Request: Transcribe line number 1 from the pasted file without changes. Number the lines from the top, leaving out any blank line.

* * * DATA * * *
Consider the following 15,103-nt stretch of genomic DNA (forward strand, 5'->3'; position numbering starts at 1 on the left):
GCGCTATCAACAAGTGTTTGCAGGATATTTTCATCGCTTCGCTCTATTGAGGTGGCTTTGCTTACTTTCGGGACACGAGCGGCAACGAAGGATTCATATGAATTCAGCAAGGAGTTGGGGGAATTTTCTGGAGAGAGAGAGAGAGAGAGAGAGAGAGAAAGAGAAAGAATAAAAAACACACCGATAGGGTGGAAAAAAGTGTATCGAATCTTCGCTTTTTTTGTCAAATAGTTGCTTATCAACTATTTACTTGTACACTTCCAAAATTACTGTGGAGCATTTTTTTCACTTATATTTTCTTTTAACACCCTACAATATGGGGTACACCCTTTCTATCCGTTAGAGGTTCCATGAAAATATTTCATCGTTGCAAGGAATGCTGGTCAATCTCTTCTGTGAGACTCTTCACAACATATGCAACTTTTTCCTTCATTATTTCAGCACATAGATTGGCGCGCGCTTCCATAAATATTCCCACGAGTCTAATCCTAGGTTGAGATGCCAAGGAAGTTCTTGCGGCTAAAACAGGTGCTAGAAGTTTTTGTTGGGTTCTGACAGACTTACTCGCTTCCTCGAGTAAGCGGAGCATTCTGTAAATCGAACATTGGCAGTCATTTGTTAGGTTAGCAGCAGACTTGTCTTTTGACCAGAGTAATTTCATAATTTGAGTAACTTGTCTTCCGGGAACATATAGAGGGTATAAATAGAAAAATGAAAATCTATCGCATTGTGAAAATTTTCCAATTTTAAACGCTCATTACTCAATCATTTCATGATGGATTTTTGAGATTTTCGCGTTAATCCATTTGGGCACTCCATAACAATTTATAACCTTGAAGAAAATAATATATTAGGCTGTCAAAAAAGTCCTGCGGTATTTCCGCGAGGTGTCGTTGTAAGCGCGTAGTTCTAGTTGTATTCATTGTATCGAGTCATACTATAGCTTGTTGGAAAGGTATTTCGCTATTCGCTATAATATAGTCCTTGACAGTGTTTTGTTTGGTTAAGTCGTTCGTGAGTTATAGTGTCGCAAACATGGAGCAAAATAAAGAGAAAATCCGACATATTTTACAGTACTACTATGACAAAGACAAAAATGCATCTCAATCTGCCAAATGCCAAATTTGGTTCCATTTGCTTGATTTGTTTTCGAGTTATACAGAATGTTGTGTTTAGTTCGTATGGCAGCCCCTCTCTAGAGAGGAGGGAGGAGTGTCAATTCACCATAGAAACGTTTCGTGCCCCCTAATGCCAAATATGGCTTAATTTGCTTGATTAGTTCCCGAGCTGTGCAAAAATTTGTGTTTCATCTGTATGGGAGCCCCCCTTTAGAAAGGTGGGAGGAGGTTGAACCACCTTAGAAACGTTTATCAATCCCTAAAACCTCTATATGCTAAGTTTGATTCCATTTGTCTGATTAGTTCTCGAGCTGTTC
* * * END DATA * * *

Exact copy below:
Consider the following 15,103-nt stretch of genomic DNA (forward strand, 5'->3'; position numbering starts at 1 on the left):